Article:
letterLine = malloc(27 * sizeof(char));
    strcpy(letterLine, "|     |     |     |     |\n");
    for (j = 0;j < 4;j++) {
      currentChar = board[(i * 4) + j];
      if (currentChar != '@') {
        letterLine[(j * 6) + 3] = currentChar;
      } else {
        letterLine[(j * 6) + 3] = 'Q';
        letterLine[(j * 6) + 4] = 'u';
      }
    }
 
    printf(letterLine);
    printf("|     |     |     |     |\n");
  }
  printf("+-----+-----+-----+-----+\n"); /* The bottom side of the board. */

  /* Allow the user to reject or accept the board. */
  while (1) {
    printf("Accept board? Y/N "); fflush(stdout);
    input = getche();
    printf("\n");
    input = toupper(input);

    if (input == 'Y') {
      /* Start the timer, allowing the user to terminate the game early with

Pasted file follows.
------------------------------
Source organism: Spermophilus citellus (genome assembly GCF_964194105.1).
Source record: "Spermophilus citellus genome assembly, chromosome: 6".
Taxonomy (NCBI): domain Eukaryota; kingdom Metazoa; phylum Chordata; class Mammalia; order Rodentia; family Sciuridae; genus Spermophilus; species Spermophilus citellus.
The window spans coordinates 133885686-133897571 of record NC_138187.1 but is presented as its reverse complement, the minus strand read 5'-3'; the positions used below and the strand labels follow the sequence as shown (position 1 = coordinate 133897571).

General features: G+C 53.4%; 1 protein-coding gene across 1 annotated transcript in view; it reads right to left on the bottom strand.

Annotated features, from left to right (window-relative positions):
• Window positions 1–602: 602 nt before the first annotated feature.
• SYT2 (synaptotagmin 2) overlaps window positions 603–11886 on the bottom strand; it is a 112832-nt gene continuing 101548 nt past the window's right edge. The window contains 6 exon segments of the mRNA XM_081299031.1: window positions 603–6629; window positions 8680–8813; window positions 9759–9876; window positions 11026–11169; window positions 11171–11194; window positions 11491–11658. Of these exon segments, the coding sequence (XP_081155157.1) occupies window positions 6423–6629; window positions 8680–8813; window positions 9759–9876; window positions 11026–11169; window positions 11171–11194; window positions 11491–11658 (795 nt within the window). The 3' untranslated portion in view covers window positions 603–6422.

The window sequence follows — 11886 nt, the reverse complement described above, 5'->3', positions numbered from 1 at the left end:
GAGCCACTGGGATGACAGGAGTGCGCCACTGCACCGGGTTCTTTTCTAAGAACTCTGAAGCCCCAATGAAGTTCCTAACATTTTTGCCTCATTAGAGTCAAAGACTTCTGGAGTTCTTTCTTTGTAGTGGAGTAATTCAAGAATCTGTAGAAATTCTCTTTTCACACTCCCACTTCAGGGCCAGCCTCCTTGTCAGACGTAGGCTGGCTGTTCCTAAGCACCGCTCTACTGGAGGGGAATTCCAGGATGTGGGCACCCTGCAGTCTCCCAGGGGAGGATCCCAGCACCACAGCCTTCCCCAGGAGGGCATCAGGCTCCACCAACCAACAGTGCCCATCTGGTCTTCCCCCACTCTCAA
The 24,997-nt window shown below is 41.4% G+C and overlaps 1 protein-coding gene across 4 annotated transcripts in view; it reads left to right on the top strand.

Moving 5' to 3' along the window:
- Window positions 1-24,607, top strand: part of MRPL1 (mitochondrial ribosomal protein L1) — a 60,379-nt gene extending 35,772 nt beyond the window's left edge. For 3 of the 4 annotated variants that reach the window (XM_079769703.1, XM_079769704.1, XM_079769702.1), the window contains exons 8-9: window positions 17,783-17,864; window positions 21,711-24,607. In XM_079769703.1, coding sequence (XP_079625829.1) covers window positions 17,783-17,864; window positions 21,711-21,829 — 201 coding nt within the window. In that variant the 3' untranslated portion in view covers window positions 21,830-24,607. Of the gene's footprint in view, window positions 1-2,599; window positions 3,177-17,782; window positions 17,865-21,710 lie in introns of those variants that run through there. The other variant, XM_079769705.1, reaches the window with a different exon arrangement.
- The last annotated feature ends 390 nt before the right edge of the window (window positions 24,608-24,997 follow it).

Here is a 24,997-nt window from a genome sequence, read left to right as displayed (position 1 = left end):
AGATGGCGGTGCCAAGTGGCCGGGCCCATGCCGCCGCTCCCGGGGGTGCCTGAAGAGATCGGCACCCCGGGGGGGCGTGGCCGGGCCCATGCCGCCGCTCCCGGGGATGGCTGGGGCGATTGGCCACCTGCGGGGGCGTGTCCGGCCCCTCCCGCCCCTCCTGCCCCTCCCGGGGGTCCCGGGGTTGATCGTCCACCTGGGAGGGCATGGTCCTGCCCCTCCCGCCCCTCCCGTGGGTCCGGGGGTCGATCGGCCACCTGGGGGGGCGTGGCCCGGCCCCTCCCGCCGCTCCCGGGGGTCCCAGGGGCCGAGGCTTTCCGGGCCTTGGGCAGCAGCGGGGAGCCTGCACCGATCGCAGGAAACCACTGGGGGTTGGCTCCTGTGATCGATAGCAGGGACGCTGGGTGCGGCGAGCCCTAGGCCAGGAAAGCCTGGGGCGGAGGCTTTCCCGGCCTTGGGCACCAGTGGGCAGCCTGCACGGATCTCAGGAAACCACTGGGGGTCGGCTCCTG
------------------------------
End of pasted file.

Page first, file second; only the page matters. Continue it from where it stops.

the X key. */
      start = time(NULL);

      while (1) {
        delay(250);
        now = time(NULL);

        if (now - start == 180) { /* Three minutes has passed! */
          sound(2500);
          delay(1000);
          nosound();
          break;
        }

        if (kbhit()) {
          input = getch();
          input = toupper(input);
          if (input == 'X') {
            printf("Game stopped.\n");
            break;
          }
        }

      }
      break;
    } else if (input == 'N') {
      break;
    }

    free(letterLine);
  }
}

/* Allows the user to determine if a particular word exists in Doggle's
 * dict.txt file. */
void dictionary() {
  char *input = NULL;
  char *dictWord = NULL;